SG pilots program to help disabled students

RSO leaders will be trained to make events more accessible.

By Sarah Manhardt

Student Government (SG) has launched an RSO Disabilities Accessibility Pilot Program to train RSO leaders in making SG-funded events more accessible. According to SG President and fourth-year Michael McCown, the program will likely become required for all RSOs seeking SG funding next year.

RSO leaders will learn about using resources available through Student Disabilities Services (SDS) on campus to make events more accessible, hosting events in physically accessible spaces, and advertising accessibility. SG will sponsor the program in partnership with SDS and the Office of the Reynolds Club and Student Activities (ORCSA). SDS will run the training of the RSO leaders.

“The training will allow RSOs to consider accessibility in conceptualizing and planning events. When accessibility is factored into RSO events, we send a message to students with disabilities that they, too, are included; that their presence is welcomed, and their full participation is wanted. The University of Chicago values diversity and the presence of students with disabilities at various events will enrich these experiences for all attendees,” Gregory Moorehead, director of SDS, wrote in an e-mail.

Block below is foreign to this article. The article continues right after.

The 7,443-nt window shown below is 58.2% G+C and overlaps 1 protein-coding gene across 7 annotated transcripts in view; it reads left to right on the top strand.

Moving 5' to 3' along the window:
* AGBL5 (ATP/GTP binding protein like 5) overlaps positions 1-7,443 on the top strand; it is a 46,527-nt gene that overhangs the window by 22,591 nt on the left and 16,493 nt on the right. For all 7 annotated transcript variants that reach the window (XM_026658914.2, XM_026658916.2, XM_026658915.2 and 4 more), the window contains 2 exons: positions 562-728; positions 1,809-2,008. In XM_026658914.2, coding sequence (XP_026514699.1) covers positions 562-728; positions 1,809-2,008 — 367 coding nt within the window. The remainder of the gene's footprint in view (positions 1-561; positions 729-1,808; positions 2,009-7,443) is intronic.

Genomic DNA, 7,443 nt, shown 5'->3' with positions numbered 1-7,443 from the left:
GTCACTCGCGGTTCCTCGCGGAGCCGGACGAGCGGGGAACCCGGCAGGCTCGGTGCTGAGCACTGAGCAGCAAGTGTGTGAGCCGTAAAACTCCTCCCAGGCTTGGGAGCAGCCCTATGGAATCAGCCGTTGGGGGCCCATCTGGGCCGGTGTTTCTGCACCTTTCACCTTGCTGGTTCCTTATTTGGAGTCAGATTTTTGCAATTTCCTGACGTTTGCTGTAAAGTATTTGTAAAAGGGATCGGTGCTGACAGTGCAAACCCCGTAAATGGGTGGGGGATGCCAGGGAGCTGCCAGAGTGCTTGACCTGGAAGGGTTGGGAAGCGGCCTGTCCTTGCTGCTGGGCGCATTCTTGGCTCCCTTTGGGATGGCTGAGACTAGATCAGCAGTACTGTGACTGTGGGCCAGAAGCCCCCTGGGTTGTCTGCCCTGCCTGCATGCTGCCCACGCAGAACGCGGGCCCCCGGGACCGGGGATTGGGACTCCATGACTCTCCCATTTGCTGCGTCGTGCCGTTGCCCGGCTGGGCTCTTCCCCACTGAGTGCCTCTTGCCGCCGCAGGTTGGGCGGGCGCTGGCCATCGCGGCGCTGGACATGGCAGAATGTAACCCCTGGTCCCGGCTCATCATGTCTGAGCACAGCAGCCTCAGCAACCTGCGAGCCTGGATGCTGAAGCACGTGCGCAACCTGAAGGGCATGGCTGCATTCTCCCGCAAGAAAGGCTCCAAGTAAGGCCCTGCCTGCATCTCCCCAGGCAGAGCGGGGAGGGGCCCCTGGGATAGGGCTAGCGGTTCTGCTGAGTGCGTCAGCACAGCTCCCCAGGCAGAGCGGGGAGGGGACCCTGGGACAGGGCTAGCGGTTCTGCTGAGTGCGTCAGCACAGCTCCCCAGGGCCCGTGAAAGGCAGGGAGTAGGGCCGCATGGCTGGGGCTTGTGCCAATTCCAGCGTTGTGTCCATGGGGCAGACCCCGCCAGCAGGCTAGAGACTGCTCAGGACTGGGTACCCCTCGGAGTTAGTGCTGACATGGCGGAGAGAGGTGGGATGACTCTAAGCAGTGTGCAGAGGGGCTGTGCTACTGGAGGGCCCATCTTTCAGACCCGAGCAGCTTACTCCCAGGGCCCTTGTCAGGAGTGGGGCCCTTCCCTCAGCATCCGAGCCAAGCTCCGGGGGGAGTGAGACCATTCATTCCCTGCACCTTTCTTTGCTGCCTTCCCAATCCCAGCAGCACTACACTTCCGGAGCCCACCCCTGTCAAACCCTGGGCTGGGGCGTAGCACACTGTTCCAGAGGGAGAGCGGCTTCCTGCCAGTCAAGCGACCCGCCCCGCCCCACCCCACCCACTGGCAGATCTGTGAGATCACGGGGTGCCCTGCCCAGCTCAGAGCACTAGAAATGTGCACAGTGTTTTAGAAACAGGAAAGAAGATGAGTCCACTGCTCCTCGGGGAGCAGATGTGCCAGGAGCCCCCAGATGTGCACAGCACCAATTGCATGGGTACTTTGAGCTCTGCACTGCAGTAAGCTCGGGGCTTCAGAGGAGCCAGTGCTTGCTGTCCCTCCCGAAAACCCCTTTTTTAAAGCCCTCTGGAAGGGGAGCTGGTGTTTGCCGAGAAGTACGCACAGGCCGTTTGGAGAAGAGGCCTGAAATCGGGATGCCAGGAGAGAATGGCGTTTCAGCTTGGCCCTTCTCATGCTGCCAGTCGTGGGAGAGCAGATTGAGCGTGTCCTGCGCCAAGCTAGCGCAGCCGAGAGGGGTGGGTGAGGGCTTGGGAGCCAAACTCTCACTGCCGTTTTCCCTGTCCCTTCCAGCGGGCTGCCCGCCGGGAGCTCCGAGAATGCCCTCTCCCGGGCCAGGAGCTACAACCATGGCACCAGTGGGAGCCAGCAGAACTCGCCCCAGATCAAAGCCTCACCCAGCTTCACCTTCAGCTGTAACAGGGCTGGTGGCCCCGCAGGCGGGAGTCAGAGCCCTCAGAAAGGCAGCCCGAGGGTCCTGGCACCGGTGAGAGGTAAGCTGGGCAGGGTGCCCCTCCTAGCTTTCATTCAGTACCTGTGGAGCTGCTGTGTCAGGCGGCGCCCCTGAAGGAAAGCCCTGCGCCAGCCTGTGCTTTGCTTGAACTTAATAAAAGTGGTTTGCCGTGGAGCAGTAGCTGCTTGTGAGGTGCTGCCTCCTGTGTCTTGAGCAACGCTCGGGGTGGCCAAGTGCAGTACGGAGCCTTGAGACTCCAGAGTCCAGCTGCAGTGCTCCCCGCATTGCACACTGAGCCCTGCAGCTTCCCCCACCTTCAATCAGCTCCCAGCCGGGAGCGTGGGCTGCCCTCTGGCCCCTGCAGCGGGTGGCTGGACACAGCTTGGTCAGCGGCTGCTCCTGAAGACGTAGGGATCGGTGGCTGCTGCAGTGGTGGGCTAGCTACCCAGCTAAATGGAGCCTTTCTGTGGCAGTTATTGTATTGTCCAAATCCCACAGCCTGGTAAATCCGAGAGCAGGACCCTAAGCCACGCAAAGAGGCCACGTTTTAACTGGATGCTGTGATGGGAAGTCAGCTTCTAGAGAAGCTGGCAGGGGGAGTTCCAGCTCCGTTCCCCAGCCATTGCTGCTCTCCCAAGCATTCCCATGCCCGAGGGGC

Class of 2016 Representative Holly Rapp and Class of 2015 Representative Aseal Tineh are heading SG’s efforts to begin the pilot program. According to Tineh, this year’s program will consist of 20 RSOs that will participate and give feedback. As of January 23, four RSOs have committed to participating. Though SG has funds for the pilot program, it has not yet identified a permanent source of funding.

Moorehead said there are approximately 250 students registered with SDS, but not all students with disabilities are registered.

“I think, to a certain extent, there’s an attitude that it’s stigmatizing to reveal certain disabilities and therefore some students would just prefer not doing that, particularly if the response will not be the kind of support they need, which is another issue,” said Professor Morris Fred, who has taught the course Anthropology of Disability for a decade.

Sixth-year Ph.D candidate Margaret Fink, one of the co-coordinators of the Organization of Students with Disabilities, an advocacy group for students with disabilities, is supportive of the program.

“McCown came to some of our events last year when he was running, and we’ve been in touch with him periodically. And it’s been really nice to have him have disability on the agenda in terms of Student Government,” she said.